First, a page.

We are crazy about the new vintage circus prints by Aden + Anais. Of course we already adore the muslin blankets for their softness and versatility, and now the prancing zebras, parading giraffes and marching elephants have us cheering for more. The print adorns an array of products from nibble bibs to swaddling blankets. Come one, come all, shop Aden + Anais at Babesta!
We had so much fun shooting Runaway Circus in the streets of Tribeca with photog extraordinaire Stephanie McNiel, super stylist Lynn Levoy and uber groomer Vicktor Stevenson. We knew we needed to focus on the animals, and pops of color for this photoshoot featured in Babesta Beat. The clothes of the season had so many species, and we couldn’t resist highlighting our faves from brands like Mini Rodini (like that bear sweatshirt! the penguin jacket!) and PopUpShop (that Cheetah dress is off the hook and there’s a zip up hoodie as well!), Quinn and Fox (that bunny sweatshirt and bear sweats!) and of course some goodies from Munster Kids (hippy pandas, anyone) and Tootsa MacGinty (3-D interactive pandas). We imagined the city as a circus and collected some fun props like masks and inflatable zebras and set off on a gorgeous May day. There were a lot of stares, of course, as we were a conspicuous bunch! In the most quintessential Tribeca shot (the little bridge on Staple Street), we were vying for position with a bride & groom who were also keen on snapping some shots in the hip little street (we were there first, but we gave them the floor, knowing they had to get to the church on time!) Hope you enjoy the result!
The ringleader, donning a Quinn & Fox tee and Welkin NYC skirt. Photography by Stephanie McNiel.
Elephant on the loose, featuring PopUpShop sweatshirt, Nununu pants and Tootsa MacGinty sweater.
So cool animal graffiti in Tribeca with PopUpShop jacket and Quinn & Fox sweatshirt at Franklin Place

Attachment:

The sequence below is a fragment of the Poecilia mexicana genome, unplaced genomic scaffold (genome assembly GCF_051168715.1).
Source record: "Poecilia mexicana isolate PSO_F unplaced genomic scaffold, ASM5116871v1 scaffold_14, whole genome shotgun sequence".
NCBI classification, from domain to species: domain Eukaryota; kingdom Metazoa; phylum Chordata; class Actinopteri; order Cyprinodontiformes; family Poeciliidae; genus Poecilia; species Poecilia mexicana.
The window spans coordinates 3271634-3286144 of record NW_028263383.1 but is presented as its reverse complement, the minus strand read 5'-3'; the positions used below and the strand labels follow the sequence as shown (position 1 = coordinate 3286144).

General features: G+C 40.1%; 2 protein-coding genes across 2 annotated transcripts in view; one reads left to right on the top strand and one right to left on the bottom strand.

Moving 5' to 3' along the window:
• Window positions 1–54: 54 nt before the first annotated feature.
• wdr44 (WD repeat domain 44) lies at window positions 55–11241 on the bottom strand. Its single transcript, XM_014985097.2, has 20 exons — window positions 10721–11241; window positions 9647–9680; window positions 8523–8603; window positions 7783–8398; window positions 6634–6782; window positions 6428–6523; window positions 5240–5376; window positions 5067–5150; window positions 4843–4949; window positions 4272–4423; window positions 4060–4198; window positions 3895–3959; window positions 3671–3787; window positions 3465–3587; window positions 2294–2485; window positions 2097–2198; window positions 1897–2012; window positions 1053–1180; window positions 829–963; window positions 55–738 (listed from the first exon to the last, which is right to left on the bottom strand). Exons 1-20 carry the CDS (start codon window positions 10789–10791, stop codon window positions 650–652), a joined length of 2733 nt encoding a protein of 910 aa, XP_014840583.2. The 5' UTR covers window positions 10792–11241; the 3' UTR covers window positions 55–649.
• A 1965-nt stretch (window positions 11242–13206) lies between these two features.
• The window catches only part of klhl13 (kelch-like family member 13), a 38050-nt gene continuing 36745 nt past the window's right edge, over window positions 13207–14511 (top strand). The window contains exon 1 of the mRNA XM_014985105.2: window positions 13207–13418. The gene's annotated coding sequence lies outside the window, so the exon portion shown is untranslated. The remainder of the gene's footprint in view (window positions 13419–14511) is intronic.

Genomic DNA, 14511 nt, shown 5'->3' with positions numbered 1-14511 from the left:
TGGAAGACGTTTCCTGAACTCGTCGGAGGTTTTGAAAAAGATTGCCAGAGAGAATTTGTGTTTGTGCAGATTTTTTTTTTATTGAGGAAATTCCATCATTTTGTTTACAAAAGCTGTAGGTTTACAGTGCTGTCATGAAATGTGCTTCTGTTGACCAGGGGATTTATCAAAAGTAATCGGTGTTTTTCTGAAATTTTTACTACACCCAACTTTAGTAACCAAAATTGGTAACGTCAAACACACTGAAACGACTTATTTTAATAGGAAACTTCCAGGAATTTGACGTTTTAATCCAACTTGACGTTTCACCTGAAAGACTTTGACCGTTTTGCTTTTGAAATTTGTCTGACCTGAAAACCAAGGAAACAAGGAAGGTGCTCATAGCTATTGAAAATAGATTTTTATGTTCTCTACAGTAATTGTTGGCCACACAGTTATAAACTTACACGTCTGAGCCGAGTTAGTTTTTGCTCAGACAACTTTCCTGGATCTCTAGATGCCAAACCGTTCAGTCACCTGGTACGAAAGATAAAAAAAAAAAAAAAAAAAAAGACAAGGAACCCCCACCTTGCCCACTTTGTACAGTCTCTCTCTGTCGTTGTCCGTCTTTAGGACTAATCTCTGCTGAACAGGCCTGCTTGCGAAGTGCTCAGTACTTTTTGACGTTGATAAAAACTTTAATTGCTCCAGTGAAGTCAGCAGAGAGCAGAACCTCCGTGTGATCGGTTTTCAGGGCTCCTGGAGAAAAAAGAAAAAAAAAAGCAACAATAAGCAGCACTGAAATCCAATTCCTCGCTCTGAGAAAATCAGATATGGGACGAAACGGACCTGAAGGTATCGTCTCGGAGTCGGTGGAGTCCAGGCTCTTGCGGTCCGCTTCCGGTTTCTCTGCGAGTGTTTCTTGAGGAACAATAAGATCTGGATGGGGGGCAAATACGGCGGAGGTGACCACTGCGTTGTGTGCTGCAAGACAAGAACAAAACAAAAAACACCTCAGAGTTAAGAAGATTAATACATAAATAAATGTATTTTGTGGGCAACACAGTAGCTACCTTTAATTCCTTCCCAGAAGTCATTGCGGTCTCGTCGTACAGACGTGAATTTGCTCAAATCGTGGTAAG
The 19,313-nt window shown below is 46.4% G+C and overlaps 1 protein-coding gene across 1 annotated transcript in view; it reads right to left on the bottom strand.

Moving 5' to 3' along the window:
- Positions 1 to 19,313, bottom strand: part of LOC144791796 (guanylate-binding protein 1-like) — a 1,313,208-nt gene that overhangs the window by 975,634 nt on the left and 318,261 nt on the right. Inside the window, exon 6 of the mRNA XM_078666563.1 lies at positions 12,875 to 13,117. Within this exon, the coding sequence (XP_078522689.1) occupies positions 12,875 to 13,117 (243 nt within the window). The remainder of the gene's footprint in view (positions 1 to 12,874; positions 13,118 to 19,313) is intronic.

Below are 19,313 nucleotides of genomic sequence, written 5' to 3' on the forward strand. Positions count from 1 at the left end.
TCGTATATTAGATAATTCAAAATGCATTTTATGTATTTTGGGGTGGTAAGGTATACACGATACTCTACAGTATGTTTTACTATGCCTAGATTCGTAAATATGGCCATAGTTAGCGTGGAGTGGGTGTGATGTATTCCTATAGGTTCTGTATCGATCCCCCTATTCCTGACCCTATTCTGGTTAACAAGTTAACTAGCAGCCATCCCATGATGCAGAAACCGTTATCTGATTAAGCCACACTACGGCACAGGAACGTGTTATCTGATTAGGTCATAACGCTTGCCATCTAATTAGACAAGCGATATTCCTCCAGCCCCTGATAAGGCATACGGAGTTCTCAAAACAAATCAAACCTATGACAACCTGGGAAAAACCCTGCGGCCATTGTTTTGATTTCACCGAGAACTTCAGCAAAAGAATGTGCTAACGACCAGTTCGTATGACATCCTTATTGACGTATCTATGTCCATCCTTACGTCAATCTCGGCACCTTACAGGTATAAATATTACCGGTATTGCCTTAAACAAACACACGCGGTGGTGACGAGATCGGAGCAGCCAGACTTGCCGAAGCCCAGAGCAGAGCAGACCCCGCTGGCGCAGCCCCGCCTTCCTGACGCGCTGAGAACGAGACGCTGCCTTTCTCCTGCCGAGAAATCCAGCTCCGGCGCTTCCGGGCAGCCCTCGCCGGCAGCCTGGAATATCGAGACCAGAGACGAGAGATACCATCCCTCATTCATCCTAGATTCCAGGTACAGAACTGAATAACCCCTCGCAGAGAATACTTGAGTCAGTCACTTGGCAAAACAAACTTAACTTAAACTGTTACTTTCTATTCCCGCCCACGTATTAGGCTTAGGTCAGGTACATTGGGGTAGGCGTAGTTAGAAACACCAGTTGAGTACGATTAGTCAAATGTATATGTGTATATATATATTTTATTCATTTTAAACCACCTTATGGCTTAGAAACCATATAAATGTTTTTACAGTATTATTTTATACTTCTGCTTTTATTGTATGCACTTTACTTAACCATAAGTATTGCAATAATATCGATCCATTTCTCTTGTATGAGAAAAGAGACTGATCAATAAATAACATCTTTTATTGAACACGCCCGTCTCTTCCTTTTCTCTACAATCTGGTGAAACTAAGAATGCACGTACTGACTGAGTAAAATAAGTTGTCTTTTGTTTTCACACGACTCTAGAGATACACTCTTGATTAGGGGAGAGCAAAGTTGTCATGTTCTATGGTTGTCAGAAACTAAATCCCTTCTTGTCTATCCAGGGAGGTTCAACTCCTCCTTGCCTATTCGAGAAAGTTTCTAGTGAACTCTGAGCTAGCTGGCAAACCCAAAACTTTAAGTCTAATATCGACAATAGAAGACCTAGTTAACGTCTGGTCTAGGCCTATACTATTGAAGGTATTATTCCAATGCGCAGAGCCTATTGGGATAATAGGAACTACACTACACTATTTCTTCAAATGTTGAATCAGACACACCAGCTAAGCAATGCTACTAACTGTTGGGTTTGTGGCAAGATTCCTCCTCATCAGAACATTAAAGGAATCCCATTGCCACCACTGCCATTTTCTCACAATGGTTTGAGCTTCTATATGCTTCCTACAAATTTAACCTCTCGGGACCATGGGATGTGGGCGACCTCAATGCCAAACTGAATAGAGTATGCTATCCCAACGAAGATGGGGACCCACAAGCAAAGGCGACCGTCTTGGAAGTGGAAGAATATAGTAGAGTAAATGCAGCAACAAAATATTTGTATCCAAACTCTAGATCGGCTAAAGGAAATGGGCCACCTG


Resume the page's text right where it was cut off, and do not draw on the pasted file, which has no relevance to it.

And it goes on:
Love the PopUpShop dress and Baby Degen knit hat, and pet giraffe of course! Photography by Stephanie McNiel for Babesta
Mini Rodini Weightlifter prints, Tootsa MacGinty cardigans and Dr. Marten boots – so perfect for fall. Photography by Stephanie McNiel for Babesta Beat
Now that’s something to see! The Panda (with zip pocket where he opens his mouth) and Mini Rodini clowns!
An inflatable zebra is on the loose in Tribeca. Last seen with fashionable girls in Bobo Choses and Mini Rodini.
Munster Kids hippie panda and Bobo Choses jeans and bag. Photos by Stephanie McNiel
The penguins are coming! Cool penguin coat by Mini Rodini and Hansel from Basel tights. Photography by Stephanie McNiel for Babesta
All photos by Stephanie McNiel for Babesta Beat magalog – all rights reserved. Styling by Lynn Levoy, Art Direction by Babesta, grooming by Vicktor Stevenson.
Shop Runaway Circus at http://www.babesta.com/Runaway-Circus/
When the Babesta crew first came across the AKID brand, we knew we had something special. The brand successfully provides the styles that the modern Sneakerheads look for, for children. Sneaker enthusiasts, or “Sneakerheads,” have traditionally gravitated toward brand athletic sneakers. However, while the athletic sneaker still reigns supreme, some of the flyest and fashion conscious Sneakerheads have veered away to a different style of sneaker. AKID shoes encapsulate this style for children. And the great thing about the AKID brand is that they are specially designed for a child’s growing foot. From the shoe design, to the quality breathable materials good for children’s sensitive skin, these aren’t just adult shoes shrunken down.
Historically in sneakerhead culture, the brand name meant everything. Only the top three or four athletic sneaker brands were acceptable. But, in recent years, emphasis on the big brand names has decreased as sneaker enthusiasts pay more attention to an awesome looking shoe, regardless of who makes it. In speaking with sales representatives at some of the top sneakerhead shops in NYC and San Francisco, they noticed this change in customer taste over the past few years.
Around 2010, the Sneakerheads stopped caring about brand name as much. They just wanted bright, crazy colors, like fluorescents and pastels. This taste for wild colors has since filtered to the mainstream market.
The rise in popularity of the skinny jean has also played a major role in the change in sneaker styles. A lot of the traditional athletic sneakers that worked great with baggier jeans just don’t look good in skinnies. They’re just too big and bulky for the skinny jeans and they stand out in a bad way. As a result, the most refined sneakerheads had to seek out a more slim style of shoe. Sneaker designers are now more focused on using cool innovative materials and patterns instead of the day-glo colors (or along with!). With their faux snake skin, paint splatter and printed kicks, AKID definitely has their finger on the pulse of sneaker fashion, and is sure to inspire a new generation of pint-sized Sneakerheads.